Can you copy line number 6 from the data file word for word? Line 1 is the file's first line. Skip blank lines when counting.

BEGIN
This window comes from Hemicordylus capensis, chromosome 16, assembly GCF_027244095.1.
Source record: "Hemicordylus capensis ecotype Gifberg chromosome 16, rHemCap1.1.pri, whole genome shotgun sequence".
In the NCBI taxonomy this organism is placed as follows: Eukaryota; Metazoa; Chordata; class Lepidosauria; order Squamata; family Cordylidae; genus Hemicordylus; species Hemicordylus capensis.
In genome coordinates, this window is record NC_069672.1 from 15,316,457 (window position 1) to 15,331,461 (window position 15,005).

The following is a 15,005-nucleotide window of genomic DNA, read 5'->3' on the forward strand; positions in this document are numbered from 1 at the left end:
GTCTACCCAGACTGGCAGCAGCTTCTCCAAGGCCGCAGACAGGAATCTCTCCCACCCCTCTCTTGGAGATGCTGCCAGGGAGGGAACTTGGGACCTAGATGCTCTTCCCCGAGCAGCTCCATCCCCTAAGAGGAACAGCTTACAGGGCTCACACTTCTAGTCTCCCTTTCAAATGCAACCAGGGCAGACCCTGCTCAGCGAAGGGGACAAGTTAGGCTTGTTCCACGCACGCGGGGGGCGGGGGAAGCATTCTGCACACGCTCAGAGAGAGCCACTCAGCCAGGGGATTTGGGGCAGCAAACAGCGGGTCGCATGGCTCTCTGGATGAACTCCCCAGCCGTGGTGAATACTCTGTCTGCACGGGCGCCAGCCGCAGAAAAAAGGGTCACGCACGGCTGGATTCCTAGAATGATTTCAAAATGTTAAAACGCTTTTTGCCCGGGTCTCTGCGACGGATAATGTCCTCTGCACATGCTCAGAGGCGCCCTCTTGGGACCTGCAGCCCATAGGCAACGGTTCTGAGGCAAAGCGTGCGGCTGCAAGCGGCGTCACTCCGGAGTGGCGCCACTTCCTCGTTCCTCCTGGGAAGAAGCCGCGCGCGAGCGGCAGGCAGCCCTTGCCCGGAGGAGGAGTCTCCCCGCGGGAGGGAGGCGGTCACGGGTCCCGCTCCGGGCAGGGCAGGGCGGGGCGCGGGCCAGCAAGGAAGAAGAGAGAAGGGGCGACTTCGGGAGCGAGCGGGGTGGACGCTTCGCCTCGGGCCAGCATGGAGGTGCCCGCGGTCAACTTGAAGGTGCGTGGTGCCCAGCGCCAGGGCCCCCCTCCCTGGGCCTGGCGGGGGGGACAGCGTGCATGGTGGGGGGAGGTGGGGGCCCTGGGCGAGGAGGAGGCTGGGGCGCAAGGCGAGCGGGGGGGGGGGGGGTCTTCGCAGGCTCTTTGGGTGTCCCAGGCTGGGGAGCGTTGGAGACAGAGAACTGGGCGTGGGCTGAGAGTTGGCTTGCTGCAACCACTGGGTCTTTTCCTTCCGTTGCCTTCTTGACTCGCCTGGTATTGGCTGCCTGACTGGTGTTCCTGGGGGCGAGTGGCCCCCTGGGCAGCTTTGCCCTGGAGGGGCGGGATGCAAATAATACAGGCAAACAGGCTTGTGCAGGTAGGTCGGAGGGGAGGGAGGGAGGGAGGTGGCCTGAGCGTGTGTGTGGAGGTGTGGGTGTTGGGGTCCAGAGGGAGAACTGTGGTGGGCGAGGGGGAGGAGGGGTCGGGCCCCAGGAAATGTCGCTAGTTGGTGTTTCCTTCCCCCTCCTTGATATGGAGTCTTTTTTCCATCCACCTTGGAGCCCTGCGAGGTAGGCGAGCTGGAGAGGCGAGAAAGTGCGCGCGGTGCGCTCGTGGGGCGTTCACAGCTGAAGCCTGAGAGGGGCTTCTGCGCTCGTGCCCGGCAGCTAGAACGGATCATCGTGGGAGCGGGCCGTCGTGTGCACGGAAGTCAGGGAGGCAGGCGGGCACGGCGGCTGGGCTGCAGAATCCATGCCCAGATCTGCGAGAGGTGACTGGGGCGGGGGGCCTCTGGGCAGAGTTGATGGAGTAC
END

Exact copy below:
GTCTACCCAGACTGGCAGCAGCTTCTCCAAGGCCGCAGACAGGAATCTCTCCCACCCCTCTCTTGGAGATGCTGCCAGGGAGGGAACTTGGGACCTAGATGCTCTTCCCCGAGCAGCTCCATCCCCTAAGAGGAACAGCTTACAGGGCTCACACTTCTAGTCTCCCTTTCAAATGCAACCAGGGCAGACCCTGCTCAGCGAAGGGGACAAGTTAGGCTTGTTCCACGCACGCGGGGGGCGGGGGAAGCATTCTGCACACGCTCAGAGAGAGCCACTCAGCCAGGGGATTTGGGGCAGCAAACAGCGGGTCGCATGGCTCTCTGGATGAACTCCCCAGCCGTGGTGAATACTCTGTCTGCACGGGCGCCAGCCGCAGAAAAAAGGGTCACGCACGGCTGGATTCCTAGAATGATTTCAAAATGTTAAAACGCTTTTTGCCCGGGTCTCTGCGACGGATAATGTCCTCTGCACATGCTCAGAGGCGCCCTCTTGGGACCTGCAGCCCATAGGCAACGGTTCTGAGGCAAAGCGTGCGGCTGCAAGCGGCGTCACTCCGGAGTGGCGCCACTTCCTCGTTCCTCCTGGGAAGAAGCCGCGCGCGAGCGGCAGGCAGCCCTTGCCCGGAGGAGGAGTCTCCCCGCGGGAGGGAGGCGGTCACGGGTCCCGCTCCGGGCAGGGCAGGGCGGGGCGCGGGCCAGCAAGGAAGAAGAGAGAAGGGGCGACTTCGGGAGCGAGCGGGGTGGACGCTTCGCCTCGGGCCAGCATGGAGGTGCCCGCGGTCAACTTGAAGGTGCGTGGTGCCCAGCGCCAGGGCCCCCCTCCCTGGGCCTGGCGGGGGGGACAGCGTGCATGGTGGGGGGAGGTGGGGGCCCTGGGCGAGGAGGAGGCTGGGGCGCAAGGCGAGCGGGGGGGGGGGGGGTCTTCGCAGGCTCTTTGGGTGTCCCAGGCTGGGGAGCGTTGGAGACAGAGAACTGGGCGTGGGCTGAGAGTTGGCTTGCTGCAACCACTGGGTCTTTTCCTTCCGTTGCCTTCTTGACTCGCCTGGTATTGGCTGCCTGACTGGTGTTCCTGGGGGCGAGTGGCCCCCTGGGCAGCTTTGCCCTGGAGGGGCGGGATGCAAATAATACAGGCAAACAGGCTTGTGCAGGTAGGTCGGAGGGGAGGGAGGGAGGGAGGTGGCCTGAGCGTGTGTGTGGAGGTGTGGGTGTTGGGGTCCAGAGGGAGAACTGTGGTGGGCGAGGGGGAGGAGGGGTCGGGCCCCAGGAAATGTCGCTAGTTGGTGTTTCCTTCCCCCTCCTTGATATGGAGTCTTTTTTCCATCCACCTTGGAGCCCTGCGAGGTAGGCGAGCTGGAGAGGCGAGAAAGTGCGCGCGGTGCGCTCGTGGGGCGTTCACAGCTGAAGCCTGAGAGGGGCTTCTGCGCTCGTGCCCGGCAGCTAGAACGGATCATCGTGGGAGCGGGCCGTCGTGTGCACGGAAGTCAGGGAGGCAGGCGGGCACGGCGGCTGGGCTGCAGAATCCATGCCCAGATCTGCGAGAGGTGACTGGGGCGGGGGGCCTCTGGGCAGAGTTGATGGAGTAC